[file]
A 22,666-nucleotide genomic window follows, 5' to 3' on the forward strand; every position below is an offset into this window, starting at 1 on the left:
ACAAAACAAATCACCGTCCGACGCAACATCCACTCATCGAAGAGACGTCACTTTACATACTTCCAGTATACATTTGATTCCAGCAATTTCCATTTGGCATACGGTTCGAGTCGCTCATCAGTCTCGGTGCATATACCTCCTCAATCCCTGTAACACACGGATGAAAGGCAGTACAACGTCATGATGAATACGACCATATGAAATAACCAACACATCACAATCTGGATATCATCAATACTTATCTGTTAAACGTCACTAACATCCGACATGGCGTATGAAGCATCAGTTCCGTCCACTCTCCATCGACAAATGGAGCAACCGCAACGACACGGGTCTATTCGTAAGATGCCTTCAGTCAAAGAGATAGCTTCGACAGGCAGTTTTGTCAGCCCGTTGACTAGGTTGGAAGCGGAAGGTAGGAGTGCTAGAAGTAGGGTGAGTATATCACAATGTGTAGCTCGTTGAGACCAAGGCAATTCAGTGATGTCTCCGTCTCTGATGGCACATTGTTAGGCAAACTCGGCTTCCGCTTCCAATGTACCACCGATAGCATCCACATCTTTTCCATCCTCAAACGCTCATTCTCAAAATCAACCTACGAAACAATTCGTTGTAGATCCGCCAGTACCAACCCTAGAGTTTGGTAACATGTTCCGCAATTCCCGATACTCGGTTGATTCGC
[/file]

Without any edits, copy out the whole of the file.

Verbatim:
A 22,666-nucleotide genomic window follows, 5' to 3' on the forward strand; every position below is an offset into this window, starting at 1 on the left:
ACAAAACAAATCACCGTCCGACGCAACATCCACTCATCGAAGAGACGTCACTTTACATACTTCCAGTATACATTTGATTCCAGCAATTTCCATTTGGCATACGGTTCGAGTCGCTCATCAGTCTCGGTGCATATACCTCCTCAATCCCTGTAACACACGGATGAAAGGCAGTACAACGTCATGATGAATACGACCATATGAAATAACCAACACATCACAATCTGGATATCATCAATACTTATCTGTTAAACGTCACTAACATCCGACATGGCGTATGAAGCATCAGTTCCGTCCACTCTCCATCGACAAATGGAGCAACCGCAACGACACGGGTCTATTCGTAAGATGCCTTCAGTCAAAGAGATAGCTTCGACAGGCAGTTTTGTCAGCCCGTTGACTAGGTTGGAAGCGGAAGGTAGGAGTGCTAGAAGTAGGGTGAGTATATCACAATGTGTAGCTCGTTGAGACCAAGGCAATTCAGTGATGTCTCCGTCTCTGATGGCACATTGTTAGGCAAACTCGGCTTCCGCTTCCAATGTACCACCGATAGCATCCACATCTTTTCCATCCTCAAACGCTCATTCTCAAAATCAACCTACGAAACAATTCGTTGTAGATCCGCCAGTACCAACCCTAGAGTTTGGTAACATGTTCCGCAATTCCCGATACTCGGTTGATTCGC